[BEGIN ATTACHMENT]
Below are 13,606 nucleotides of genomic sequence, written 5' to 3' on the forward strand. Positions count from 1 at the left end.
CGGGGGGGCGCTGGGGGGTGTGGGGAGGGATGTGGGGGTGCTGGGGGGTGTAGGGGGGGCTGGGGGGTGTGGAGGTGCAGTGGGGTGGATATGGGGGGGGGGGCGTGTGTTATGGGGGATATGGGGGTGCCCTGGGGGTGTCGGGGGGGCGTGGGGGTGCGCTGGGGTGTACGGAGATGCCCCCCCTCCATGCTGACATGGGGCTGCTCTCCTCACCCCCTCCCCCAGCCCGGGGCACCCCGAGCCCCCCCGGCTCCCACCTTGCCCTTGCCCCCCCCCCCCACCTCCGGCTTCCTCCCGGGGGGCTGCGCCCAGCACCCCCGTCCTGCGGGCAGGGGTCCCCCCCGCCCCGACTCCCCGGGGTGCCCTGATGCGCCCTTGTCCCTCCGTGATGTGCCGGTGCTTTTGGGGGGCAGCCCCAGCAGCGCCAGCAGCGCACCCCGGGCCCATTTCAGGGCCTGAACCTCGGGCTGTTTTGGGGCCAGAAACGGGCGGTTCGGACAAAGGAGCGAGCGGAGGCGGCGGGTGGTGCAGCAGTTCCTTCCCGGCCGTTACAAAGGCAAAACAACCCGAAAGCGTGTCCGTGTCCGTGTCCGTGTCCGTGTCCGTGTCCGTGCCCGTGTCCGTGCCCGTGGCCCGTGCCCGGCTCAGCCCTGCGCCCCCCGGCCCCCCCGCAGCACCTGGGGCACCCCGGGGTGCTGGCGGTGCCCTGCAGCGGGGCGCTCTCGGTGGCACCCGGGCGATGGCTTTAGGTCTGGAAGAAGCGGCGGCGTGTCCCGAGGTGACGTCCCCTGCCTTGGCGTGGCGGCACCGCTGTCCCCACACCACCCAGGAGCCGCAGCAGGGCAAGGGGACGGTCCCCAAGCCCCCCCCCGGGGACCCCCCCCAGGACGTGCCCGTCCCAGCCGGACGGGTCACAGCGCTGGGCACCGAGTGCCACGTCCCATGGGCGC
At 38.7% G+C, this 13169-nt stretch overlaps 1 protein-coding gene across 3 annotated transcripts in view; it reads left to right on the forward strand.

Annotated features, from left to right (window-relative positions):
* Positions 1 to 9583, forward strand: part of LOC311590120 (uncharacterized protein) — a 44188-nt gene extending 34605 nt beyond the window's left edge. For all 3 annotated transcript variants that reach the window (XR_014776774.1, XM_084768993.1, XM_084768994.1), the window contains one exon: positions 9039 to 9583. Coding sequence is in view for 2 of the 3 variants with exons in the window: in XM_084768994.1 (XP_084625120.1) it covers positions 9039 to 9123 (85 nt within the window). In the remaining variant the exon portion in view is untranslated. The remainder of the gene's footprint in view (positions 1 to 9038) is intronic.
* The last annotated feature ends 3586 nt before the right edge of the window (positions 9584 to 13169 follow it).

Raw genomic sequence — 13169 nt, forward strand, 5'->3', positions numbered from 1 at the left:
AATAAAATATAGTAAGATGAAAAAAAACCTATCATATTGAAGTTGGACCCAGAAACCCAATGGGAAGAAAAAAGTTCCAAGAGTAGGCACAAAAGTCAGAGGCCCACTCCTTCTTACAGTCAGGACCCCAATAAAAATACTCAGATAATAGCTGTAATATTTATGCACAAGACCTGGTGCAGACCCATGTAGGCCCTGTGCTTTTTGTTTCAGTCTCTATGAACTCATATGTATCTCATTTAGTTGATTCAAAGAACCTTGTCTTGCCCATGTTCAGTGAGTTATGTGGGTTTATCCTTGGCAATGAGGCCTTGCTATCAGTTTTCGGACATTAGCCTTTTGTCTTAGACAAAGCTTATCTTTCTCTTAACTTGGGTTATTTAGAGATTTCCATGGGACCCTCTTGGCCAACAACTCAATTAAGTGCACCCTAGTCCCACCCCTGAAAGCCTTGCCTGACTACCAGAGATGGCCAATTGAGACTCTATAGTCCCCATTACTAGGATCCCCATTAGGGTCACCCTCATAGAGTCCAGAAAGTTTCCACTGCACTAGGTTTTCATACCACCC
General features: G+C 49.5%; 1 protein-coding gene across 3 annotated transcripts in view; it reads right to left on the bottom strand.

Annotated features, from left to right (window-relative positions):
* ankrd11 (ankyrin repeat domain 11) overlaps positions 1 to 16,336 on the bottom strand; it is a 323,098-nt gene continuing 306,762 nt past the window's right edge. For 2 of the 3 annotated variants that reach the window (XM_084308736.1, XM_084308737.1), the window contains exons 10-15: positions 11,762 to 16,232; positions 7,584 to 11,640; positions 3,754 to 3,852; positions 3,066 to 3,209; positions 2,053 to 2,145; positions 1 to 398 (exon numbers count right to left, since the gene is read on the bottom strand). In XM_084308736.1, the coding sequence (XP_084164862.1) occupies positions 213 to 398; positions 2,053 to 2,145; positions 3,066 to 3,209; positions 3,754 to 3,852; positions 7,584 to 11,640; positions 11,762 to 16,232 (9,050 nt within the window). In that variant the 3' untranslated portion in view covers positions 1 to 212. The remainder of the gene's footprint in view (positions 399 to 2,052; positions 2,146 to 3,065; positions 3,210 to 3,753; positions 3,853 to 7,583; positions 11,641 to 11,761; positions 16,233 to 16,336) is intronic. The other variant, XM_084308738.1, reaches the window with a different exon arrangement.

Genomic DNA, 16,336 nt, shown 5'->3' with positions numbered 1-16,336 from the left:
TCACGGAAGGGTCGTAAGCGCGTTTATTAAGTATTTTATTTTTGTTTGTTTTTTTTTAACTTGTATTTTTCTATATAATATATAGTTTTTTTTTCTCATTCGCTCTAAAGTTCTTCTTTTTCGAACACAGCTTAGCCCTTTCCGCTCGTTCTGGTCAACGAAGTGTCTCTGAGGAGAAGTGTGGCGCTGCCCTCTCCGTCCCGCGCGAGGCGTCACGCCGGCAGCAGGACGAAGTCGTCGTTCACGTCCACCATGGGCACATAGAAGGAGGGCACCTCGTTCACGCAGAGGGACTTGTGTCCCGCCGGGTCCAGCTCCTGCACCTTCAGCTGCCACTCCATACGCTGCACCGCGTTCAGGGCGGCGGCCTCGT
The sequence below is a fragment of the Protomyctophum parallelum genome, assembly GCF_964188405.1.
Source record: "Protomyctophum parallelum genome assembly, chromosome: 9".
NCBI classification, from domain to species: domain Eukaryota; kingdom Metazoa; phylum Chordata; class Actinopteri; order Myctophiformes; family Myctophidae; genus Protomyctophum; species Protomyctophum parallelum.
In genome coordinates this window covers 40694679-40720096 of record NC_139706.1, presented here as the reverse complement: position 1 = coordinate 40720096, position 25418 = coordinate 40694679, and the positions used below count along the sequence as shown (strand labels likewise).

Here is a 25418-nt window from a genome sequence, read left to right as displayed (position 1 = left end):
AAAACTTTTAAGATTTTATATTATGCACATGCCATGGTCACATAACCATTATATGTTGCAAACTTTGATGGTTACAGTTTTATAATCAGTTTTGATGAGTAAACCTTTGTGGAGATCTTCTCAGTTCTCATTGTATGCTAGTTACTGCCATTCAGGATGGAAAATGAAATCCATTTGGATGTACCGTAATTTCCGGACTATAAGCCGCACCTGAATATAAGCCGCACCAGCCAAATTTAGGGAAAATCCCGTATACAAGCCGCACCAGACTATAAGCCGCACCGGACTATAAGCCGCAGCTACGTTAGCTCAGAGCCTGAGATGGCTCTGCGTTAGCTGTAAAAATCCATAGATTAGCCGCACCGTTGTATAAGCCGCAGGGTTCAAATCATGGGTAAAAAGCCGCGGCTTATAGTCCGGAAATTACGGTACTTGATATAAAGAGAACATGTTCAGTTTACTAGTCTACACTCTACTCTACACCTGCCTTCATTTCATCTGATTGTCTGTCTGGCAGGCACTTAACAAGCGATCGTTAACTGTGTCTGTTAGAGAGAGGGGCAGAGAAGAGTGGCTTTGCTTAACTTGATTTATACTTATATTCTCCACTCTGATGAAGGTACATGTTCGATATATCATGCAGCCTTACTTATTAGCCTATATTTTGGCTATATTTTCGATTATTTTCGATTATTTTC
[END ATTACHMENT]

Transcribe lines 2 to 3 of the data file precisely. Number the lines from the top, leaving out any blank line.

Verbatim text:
CGGGGGGGCGCTGGGGGGTGTGGGGAGGGATGTGGGGGTGCTGGGGGGTGTAGGGGGGGCTGGGGGGTGTGGAGGTGCAGTGGGGTGGATATGGGGGGGGGGGCGTGTGTTATGGGGGATATGGGGGTGCCCTGGGGGTGTCGGGGGGGCGTGGGGGTGCGCTGGGGTGTACGGAGATGCCCCCCCTCCATGCTGACATGGGGCTGCTCTCCTCACCCCCTCCCCCAGCCCGGGGCACCCCGAGCCCCCCCGGCTCCCACCTTGCCCTTGCCCCCCCCCCCCACCTCCGGCTTCCTCCCGGGGGGCTGCGCCCAGCACCCCCGTCCTGCGGGCAGGGGTCCCCCCCGCCCCGACTCCCCGGGGTGCCCTGATGCGCCCTTGTCCCTCCGTGATGTGCCGGTGCTTTTGGGGGGCAGCCCCAGCAGCGCCAGCAGCGCACCCCGGGCCCATTTCAGGGCCTGAACCTCGGGCTGTTTTGGGGCCAGAAACGGGCGGTTCGGACAAAGGAGCGAGCGGAGGCGGCGGGTGGTGCAGCAGTTCCTTCCCGGCCGTTACAAAGGCAAAACAACCCGAAAGCGTGTCCGTGTCCGTGTCCGTGTCCGTGTCCGTGTCCGTGCCCGTGTCCGTGCCCGTGGCCCGTGCCCGGCTCAGCCCTGCGCCCCCCGGCCCCCCCGCAGCACCTGGGGCACCCCGGGGTGCTGGCGGTGCCCTGCAGCGGGGCGCTCTCGGTGGCACCCGGGCGATGGCTTTAGGTCTGGAAGAAGCGGCGGCGTGTCCCGAGGTGACGTCCCCTGCCTTGGCGTGGCGGCACCGCTGTCCCCACACCACCCAGGAGCCGCAGCAGGGCAAGGGGACGGTCCCCAAGCCCCCCCCCGGGGACCCCCCCCAGGACGTGCCCGTCCCAGCCGGACGGGTCACAGCGCTGGGCACCGAGTGCCACGTCCCATGGGCGC
At 38.7% G+C, this 13169-nt stretch overlaps 1 protein-coding gene across 3 annotated transcripts in view; it reads left to right on the forward strand.